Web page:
On the eve of Lohri the most popular songs sung by groups of boys invariably end with the exclamation 'ho':

It is a pretty ring, ho! Who owns you, ho! Dulla of village Bhatti, ho!
Dulla married someone's daughter, ho
! And so on.
Since Lohri is also associated with weddings, many Lohri songs are based on the old love story of Dulla Bhatti. This is the tale of a man who rescued a girl from her cruel abductors and adopted her. Finally he arranged for her marriage, as ifshe were his own daughter. These songs exhort the youth to protect the honour of their sisters and daughters, and punish those who try to dishonour them.
Little children sing songs which presage their days at school—"there is clarified butter in my inkpot."
At last comes the day of Lohri. Boys pile up their collection of dung-cakes and firewood, girls make similar pyramids of their own. At the headman's the lady of the house has made preparations for an elaborate feast. She has a bucket full of sugarcane juice and basins filled with rice and lentils to make a pudding. She has also put freshly cut mustard leaf in the cooking pot. "Aunty, why are you cooking these things on such a chilly day?" asks her niece, bewildered. "Beti, our ancestors were very wise," explains her aunt. "They used every festival to convey the moral that good health is real wealth. You know only too well that the winter's cold almost freezes the blood in our veins. We survive the cold days by warming ourselves before the fire and eating food that warms the blood. At the beginning of the month of Magh, it begins to turn temperate and our blood begins to course with renewed vigour. Before that happens it is necessary that our bodies are cleansed from within. Spinach, mustard leaf and lentil pudding cooked in cane juice do precisely that."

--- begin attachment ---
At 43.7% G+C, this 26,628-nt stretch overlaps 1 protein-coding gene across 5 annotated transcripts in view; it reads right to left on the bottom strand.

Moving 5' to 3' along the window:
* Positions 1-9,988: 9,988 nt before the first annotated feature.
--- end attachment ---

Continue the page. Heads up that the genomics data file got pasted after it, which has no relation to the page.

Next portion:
On Lohri day everyone gets into their best clothes and is festive. Gifts of sweets are exchanged. The headman's wife has her courtyard swept and sprinkled with water. Then she calls the boy for whom the celebrations have been arranged. He takes a spade, digs a circle in the ground and levels the earth in the centre. The girls bring the dung-cakes and firewood. The headman's wife arranges them in a neat pyramid almost five feet high, leaving some space for air to go in.The sun sets. The village girls dressed in their best are gathered in the courtyard. Newly wed ones wear jewellery. The new-born are given little combs to hold. The headman's mother fetches a burning faggot from the hearth and sets the Lohri pyramid alight. As the flames leap up, the girls throw sesame seed in them and bow. Someone sings:

Let purity come, dirt depart
Dirt be uprooted and its roots Cast in the fire.

Jito throws sticks of sugarcane into the fire. An aroma of burning sugar spreads in the courtyard. Girls light fireworks and sparklers. The fire's glow lights faces with a golden hue. People sing and dance till the early hours of the morning, and little children sleep in their mother's laps.
The next morning Harjeet goes to the courtyard to see what is left of the pyramid of dung-cakes and firewood. Not a trace remains—not even the ashes. On questioning her aunt she is told, "Beti, the people look upon the ash as sacred because it is the left-over material collected by children and over which prayers for our well-being and that of our descendants are said. People bathe and collect the ashes before sunrise and take them home as a gift from the gods."
Original Punjabi: Gurdial Singh Phul (courtesy 'Festivals of India')